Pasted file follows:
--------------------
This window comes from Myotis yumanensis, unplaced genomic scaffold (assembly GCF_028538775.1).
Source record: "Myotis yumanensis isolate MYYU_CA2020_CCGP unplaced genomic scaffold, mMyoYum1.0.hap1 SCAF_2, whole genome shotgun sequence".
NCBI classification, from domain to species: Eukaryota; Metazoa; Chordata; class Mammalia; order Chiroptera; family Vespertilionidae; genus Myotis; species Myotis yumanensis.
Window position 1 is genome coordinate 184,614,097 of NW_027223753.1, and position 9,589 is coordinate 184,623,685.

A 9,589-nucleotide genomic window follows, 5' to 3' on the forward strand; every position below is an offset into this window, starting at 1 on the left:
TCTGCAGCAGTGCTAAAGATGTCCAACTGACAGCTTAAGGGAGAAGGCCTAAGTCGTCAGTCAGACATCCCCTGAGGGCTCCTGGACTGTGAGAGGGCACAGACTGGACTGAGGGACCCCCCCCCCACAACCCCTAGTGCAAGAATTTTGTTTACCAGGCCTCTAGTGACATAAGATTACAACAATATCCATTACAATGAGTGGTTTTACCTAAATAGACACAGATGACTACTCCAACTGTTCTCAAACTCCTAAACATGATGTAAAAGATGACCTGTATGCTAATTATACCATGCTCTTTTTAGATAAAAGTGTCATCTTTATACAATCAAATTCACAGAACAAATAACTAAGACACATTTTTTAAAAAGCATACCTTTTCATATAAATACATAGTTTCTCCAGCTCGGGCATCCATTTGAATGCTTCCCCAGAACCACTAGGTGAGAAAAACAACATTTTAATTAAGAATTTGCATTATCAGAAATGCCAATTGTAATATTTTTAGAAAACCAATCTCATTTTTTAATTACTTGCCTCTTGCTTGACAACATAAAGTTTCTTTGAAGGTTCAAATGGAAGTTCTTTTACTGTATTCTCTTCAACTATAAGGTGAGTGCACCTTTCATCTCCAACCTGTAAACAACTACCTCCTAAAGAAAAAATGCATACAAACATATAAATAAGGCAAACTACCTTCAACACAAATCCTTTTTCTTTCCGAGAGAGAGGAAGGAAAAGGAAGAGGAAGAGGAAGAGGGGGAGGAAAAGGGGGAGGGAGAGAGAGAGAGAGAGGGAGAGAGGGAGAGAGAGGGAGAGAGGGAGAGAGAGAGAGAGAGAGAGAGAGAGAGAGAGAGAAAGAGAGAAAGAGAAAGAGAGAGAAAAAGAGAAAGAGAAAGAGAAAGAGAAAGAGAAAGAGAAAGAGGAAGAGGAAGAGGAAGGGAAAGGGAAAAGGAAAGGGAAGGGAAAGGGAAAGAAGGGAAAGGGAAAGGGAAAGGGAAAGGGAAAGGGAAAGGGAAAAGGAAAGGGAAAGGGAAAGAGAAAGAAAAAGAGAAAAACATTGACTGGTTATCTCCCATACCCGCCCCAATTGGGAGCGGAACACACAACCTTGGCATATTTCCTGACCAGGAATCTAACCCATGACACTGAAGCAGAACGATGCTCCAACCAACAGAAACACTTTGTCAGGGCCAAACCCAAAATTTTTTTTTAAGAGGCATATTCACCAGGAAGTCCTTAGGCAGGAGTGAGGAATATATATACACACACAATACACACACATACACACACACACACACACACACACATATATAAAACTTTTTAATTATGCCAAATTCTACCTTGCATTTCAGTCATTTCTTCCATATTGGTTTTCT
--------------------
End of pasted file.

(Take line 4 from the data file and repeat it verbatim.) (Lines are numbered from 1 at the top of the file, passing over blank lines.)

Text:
Window position 1 is genome coordinate 184,614,097 of NW_027223753.1, and position 9,589 is coordinate 184,623,685.